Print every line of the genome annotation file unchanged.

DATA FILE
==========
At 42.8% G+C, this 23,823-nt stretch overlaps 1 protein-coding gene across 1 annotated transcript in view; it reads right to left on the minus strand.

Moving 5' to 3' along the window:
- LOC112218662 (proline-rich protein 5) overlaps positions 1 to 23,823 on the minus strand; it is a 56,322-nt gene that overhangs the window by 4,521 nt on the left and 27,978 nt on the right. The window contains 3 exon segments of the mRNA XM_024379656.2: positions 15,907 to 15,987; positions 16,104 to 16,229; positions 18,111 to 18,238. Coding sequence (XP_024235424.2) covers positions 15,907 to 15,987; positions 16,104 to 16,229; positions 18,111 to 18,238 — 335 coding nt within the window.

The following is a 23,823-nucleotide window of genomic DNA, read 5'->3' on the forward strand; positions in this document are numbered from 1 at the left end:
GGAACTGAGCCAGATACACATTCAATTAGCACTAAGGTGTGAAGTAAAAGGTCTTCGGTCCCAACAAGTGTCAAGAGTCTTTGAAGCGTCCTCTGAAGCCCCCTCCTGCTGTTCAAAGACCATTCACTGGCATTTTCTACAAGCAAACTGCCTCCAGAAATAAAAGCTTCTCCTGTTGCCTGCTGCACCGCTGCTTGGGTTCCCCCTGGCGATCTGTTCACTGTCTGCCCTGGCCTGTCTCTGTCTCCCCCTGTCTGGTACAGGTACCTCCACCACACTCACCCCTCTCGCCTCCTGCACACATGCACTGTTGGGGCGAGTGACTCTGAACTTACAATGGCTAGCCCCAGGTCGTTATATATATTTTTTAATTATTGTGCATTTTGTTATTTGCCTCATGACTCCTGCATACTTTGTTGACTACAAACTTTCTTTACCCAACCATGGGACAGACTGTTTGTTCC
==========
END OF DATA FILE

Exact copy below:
At 42.8% G+C, this 23,823-nt stretch overlaps 1 protein-coding gene across 1 annotated transcript in view; it reads right to left on the minus strand.

Moving 5' to 3' along the window:
- LOC112218662 (proline-rich protein 5) overlaps positions 1 to 23,823 on the minus strand; it is a 56,322-nt gene that overhangs the window by 4,521 nt on the left and 27,978 nt on the right. The window contains 3 exon segments of the mRNA XM_024379656.2: positions 15,907 to 15,987; positions 16,104 to 16,229; positions 18,111 to 18,238. Coding sequence (XP_024235424.2) covers positions 15,907 to 15,987; positions 16,104 to 16,229; positions 18,111 to 18,238 — 335 coding nt within the window.

The following is a 23,823-nucleotide window of genomic DNA, read 5'->3' on the forward strand; positions in this document are numbered from 1 at the left end:
GGAACTGAGCCAGATACACATTCAATTAGCACTAAGGTGTGAAGTAAAAGGTCTTCGGTCCCAACAAGTGTCAAGAGTCTTTGAAGCGTCCTCTGAAGCCCCCTCCTGCTGTTCAAAGACCATTCACTGGCATTTTCTACAAGCAAACTGCCTCCAGAAATAAAAGCTTCTCCTGTTGCCTGCTGCACCGCTGCTTGGGTTCCCCCTGGCGATCTGTTCACTGTCTGCCCTGGCCTGTCTCTGTCTCCCCCTGTCTGGTACAGGTACCTCCACCACACTCACCCCTCTCGCCTCCTGCACACATGCACTGTTGGGGCGAGTGACTCTGAACTTACAATGGCTAGCCCCAGGTCGTTATATATATTTTTTAATTATTGTGCATTTTGTTATTTGCCTCATGACTCCTGCATACTTTGTTGACTACAAACTTTCTTTACCCAACCATGGGACAGACTGTTTGTTCC